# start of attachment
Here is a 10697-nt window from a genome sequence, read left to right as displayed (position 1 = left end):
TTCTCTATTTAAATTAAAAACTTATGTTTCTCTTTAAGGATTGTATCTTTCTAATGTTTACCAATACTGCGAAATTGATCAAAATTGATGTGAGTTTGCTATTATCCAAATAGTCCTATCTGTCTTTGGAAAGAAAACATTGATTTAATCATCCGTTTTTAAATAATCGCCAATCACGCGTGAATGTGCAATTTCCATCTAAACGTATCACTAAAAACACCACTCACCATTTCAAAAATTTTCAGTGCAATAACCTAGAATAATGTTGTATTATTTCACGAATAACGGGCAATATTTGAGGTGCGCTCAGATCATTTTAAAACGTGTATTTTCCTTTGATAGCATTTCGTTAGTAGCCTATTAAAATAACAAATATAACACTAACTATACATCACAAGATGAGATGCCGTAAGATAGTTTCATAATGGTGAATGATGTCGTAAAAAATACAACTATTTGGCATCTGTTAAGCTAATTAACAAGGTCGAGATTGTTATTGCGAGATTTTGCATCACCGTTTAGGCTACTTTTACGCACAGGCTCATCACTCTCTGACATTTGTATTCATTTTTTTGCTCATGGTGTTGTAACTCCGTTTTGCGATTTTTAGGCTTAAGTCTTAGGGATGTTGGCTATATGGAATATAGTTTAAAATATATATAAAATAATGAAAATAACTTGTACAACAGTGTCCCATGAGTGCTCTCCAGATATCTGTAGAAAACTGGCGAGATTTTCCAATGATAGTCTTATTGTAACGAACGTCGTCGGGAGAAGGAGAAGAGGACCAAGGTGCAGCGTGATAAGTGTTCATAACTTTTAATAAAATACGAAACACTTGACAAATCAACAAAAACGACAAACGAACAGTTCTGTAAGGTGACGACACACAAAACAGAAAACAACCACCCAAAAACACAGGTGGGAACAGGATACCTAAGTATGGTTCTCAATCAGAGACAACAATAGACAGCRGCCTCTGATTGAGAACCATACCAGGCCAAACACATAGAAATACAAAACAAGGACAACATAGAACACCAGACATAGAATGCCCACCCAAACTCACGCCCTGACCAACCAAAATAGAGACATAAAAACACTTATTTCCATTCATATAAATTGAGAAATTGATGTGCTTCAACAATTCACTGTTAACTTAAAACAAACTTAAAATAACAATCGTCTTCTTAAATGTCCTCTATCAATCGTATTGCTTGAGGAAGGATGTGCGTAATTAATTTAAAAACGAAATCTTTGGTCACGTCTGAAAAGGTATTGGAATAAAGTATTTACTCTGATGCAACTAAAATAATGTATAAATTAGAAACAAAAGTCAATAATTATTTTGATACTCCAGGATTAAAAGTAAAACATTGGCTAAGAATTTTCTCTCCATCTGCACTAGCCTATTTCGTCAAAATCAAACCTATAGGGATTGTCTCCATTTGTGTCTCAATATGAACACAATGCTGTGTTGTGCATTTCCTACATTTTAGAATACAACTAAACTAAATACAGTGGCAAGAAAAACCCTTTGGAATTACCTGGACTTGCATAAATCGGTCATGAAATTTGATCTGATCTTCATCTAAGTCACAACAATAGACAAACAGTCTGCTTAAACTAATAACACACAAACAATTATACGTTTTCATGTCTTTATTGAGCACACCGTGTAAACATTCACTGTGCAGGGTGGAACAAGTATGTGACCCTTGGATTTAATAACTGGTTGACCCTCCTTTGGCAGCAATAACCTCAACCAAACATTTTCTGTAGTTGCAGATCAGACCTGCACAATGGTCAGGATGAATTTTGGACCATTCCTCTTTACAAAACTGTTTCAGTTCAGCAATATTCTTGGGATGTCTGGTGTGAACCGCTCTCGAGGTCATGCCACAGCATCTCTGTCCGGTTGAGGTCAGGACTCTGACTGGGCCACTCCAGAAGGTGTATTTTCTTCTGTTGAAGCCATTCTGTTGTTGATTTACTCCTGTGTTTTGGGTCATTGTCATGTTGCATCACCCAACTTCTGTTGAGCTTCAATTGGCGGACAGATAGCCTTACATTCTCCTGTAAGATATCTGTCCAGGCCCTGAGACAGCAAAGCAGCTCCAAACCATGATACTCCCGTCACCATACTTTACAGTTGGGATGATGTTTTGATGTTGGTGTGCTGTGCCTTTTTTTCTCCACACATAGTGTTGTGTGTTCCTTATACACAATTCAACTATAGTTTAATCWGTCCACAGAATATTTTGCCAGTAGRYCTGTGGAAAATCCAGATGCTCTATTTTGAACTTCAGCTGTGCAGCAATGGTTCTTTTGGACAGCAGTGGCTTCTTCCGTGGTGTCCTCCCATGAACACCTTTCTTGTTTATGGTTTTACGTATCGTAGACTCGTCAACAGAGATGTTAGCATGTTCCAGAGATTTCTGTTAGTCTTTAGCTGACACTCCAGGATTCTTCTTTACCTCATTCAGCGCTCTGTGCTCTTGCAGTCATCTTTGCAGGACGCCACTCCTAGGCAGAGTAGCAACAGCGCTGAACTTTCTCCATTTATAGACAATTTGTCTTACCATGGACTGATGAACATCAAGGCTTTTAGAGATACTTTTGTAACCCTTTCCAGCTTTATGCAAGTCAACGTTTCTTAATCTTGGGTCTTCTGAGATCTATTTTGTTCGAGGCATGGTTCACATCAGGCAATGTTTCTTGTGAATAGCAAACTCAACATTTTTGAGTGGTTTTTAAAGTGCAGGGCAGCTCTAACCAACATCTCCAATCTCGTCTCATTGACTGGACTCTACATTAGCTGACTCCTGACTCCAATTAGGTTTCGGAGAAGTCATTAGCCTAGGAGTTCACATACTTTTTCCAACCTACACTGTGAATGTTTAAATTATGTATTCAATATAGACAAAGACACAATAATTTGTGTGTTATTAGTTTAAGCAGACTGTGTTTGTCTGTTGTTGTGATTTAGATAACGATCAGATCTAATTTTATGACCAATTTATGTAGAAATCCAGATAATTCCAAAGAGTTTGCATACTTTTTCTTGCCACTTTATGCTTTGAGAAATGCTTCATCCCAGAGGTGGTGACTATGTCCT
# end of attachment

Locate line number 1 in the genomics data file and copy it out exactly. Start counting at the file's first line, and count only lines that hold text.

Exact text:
Here is a 10697-nt window from a genome sequence, read left to right as displayed (position 1 = left end):